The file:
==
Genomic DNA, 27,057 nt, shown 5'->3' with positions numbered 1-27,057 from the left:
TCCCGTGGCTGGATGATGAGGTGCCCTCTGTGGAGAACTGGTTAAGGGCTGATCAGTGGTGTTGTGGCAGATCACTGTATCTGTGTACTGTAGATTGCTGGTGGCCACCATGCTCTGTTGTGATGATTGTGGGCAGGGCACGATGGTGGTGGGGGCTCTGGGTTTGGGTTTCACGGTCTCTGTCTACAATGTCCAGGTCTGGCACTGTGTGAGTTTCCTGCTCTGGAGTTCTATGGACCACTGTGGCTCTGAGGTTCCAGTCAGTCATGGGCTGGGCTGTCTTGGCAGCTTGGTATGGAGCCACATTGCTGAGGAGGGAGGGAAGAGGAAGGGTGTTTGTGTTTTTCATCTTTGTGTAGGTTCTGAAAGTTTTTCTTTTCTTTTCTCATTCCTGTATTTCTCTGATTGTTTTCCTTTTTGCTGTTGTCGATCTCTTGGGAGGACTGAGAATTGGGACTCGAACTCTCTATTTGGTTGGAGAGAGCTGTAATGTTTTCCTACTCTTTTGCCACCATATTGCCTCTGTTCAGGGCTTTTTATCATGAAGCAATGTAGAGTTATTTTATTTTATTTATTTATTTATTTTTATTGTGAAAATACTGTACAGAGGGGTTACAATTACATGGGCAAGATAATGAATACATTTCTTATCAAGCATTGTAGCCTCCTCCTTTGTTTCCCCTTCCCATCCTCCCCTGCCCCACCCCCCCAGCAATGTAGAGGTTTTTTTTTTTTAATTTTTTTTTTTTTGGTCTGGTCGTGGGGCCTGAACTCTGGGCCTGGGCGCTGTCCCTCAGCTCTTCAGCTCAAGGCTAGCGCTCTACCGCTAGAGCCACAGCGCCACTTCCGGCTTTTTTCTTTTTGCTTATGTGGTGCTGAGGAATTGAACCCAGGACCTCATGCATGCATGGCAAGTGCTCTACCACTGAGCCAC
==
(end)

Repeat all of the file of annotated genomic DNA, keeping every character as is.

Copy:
Genomic DNA, 27,057 nt, shown 5'->3' with positions numbered 1-27,057 from the left:
TCCCGTGGCTGGATGATGAGGTGCCCTCTGTGGAGAACTGGTTAAGGGCTGATCAGTGGTGTTGTGGCAGATCACTGTATCTGTGTACTGTAGATTGCTGGTGGCCACCATGCTCTGTTGTGATGATTGTGGGCAGGGCACGATGGTGGTGGGGGCTCTGGGTTTGGGTTTCACGGTCTCTGTCTACAATGTCCAGGTCTGGCACTGTGTGAGTTTCCTGCTCTGGAGTTCTATGGACCACTGTGGCTCTGAGGTTCCAGTCAGTCATGGGCTGGGCTGTCTTGGCAGCTTGGTATGGAGCCACATTGCTGAGGAGGGAGGGAAGAGGAAGGGTGTTTGTGTTTTTCATCTTTGTGTAGGTTCTGAAAGTTTTTCTTTTCTTTTCTCATTCCTGTATTTCTCTGATTGTTTTCCTTTTTGCTGTTGTCGATCTCTTGGGAGGACTGAGAATTGGGACTCGAACTCTCTATTTGGTTGGAGAGAGCTGTAATGTTTTCCTACTCTTTTGCCACCATATTGCCTCTGTTCAGGGCTTTTTATCATGAAGCAATGTAGAGTTATTTTATTTTATTTATTTATTTATTTTTATTGTGAAAATACTGTACAGAGGGGTTACAATTACATGGGCAAGATAATGAATACATTTCTTATCAAGCATTGTAGCCTCCTCCTTTGTTTCCCCTTCCCATCCTCCCCTGCCCCACCCCCCCAGCAATGTAGAGGTTTTTTTTTTTTAATTTTTTTTTTTTTGGTCTGGTCGTGGGGCCTGAACTCTGGGCCTGGGCGCTGTCCCTCAGCTCTTCAGCTCAAGGCTAGCGCTCTACCGCTAGAGCCACAGCGCCACTTCCGGCTTTTTTCTTTTTGCTTATGTGGTGCTGAGGAATTGAACCCAGGACCTCATGCATGCATGGCAAGTGCTCTACCACTGAGCCAC